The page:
LINCOLN, Neb. (AP) — A Nebraska state senator who had cybersex with a woman on a state computer is facing criticism again for a retweet suggesting that demonstrators at a women’s march weren’t attractive enough to be sexually assaulted.
Republican state Sen. Bill Kintner of Papillion on Sunday retweeted a comment by conservative personality Larry Elder that mocked three women pictured with signs protesting Donald Trump’s comments about touching women inappropriately. Above the photo, Elder wrote: “Ladies, I think you’re safe.”
Kintner declined to comment Monday after initially suggesting he would issue a statement later. He urged reporters following him to “go do research,” but refused to elaborate.
“Give me an hour,” he said as he walked past reporters in the Capitol.
His retweet drew fierce criticism on social media, and by mid-Monday morning, Kintner had deactivated his account. Before he did so, he responded to one Twitter critic with, “Right out of the liberal playbook, take a joke & claim victim-hood.”
The blunt-spoken lawmaker paid a $1,000 fine last year for misuse of state property after he admitted to engaging in mutual masturbation in July 2015 with a woman using Skype, an online video-chatting service. Kintner reported the transgression to the Nebraska State Patrol after the woman threatened to expose the encounter unless he paid her $4,500.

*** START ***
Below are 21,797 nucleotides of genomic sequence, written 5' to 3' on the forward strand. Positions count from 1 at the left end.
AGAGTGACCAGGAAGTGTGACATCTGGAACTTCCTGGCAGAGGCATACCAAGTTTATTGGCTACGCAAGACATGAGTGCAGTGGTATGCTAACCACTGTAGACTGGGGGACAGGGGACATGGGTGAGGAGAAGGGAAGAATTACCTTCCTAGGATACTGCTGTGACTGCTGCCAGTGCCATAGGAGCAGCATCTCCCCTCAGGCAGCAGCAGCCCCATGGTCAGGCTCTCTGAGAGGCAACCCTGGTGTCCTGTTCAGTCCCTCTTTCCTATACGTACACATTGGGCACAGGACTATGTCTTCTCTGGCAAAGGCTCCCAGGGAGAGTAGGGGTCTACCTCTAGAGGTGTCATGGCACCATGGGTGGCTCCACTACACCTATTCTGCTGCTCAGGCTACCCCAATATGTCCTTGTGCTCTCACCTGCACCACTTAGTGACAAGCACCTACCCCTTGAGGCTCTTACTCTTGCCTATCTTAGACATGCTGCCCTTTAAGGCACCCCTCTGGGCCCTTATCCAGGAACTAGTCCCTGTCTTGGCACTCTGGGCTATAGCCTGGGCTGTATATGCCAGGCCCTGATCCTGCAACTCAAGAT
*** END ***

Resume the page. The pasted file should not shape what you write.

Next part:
The ordeal drew calls for him to resign from top state officials, including Republican Gov. Pete Ricketts, but Kintner refused to bow to public pressure. He even faced threats of impeachment from fellow senators, although no lawmaker has taken steps to do so.
In Indiana, a lawmaker is apologizing for an “offensive” message about women who attended the Women’s March on Washington, but says he doesn’t know how it was posted to his Facebook account.
The meme says, “In one day, Trump got more fat women out walking, than Michelle Obama did in 8 years,” and appears to include a photo of women participating in Saturday’s march. It has since been deleted.
Republican Sen. Jack Sandlin of Indianapolis says the post does not represent his views toward women and that it is “unclear” how the post appeared on his Facebook page. Sandlin says he was “horrified” by the meme and immediately removed it. He says he changed his passwords.
His spokesman, Matt Werner, confirmed the content of the message but declined to comment further.